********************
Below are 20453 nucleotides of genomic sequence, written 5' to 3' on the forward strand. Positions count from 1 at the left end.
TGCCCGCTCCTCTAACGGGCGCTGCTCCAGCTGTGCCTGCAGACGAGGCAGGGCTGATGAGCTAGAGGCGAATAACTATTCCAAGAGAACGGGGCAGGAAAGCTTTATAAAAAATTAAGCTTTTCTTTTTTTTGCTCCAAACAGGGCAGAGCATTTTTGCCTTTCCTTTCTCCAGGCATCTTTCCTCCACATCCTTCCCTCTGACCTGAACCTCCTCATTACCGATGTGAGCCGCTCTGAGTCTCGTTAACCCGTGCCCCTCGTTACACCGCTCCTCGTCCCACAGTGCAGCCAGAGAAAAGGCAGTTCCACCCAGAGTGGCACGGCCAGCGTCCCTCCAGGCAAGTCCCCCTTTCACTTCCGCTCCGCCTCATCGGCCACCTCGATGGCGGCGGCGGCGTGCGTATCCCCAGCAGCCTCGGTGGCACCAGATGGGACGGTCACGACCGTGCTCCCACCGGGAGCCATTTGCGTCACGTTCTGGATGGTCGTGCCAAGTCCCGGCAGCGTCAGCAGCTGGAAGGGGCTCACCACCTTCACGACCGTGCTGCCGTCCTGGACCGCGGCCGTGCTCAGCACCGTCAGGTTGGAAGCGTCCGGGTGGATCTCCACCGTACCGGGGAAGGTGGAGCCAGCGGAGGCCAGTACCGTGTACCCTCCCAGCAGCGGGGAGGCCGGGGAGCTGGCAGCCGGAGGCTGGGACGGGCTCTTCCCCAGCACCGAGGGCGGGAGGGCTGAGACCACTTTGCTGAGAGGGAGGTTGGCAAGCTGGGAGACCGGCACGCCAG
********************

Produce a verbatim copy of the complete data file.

Below are 20453 nucleotides of genomic sequence, written 5' to 3' on the forward strand. Positions count from 1 at the left end.
TGCCCGCTCCTCTAACGGGCGCTGCTCCAGCTGTGCCTGCAGACGAGGCAGGGCTGATGAGCTAGAGGCGAATAACTATTCCAAGAGAACGGGGCAGGAAAGCTTTATAAAAAATTAAGCTTTTCTTTTTTTTGCTCCAAACAGGGCAGAGCATTTTTGCCTTTCCTTTCTCCAGGCATCTTTCCTCCACATCCTTCCCTCTGACCTGAACCTCCTCATTACCGATGTGAGCCGCTCTGAGTCTCGTTAACCCGTGCCCCTCGTTACACCGCTCCTCGTCCCACAGTGCAGCCAGAGAAAAGGCAGTTCCACCCAGAGTGGCACGGCCAGCGTCCCTCCAGGCAAGTCCCCCTTTCACTTCCGCTCCGCCTCATCGGCCACCTCGATGGCGGCGGCGGCGTGCGTATCCCCAGCAGCCTCGGTGGCACCAGATGGGACGGTCACGACCGTGCTCCCACCGGGAGCCATTTGCGTCACGTTCTGGATGGTCGTGCCAAGTCCCGGCAGCGTCAGCAGCTGGAAGGGGCTCACCACCTTCACGACCGTGCTGCCGTCCTGGACCGCGGCCGTGCTCAGCACCGTCAGGTTGGAAGCGTCCGGGTGGATCTCCACCGTACCGGGGAAGGTGGAGCCAGCGGAGGCCAGTACCGTGTACCCTCCCAGCAGCGGGGAGGCCGGGGAGCTGGCAGCCGGAGGCTGGGACGGGCTCTTCCCCAGCACCGAGGGCGGGAGGGCTGAGACCACTTTGCTGAGAGGGAGGTTGGCAAGCTGGGAGACCGGCACGCCAG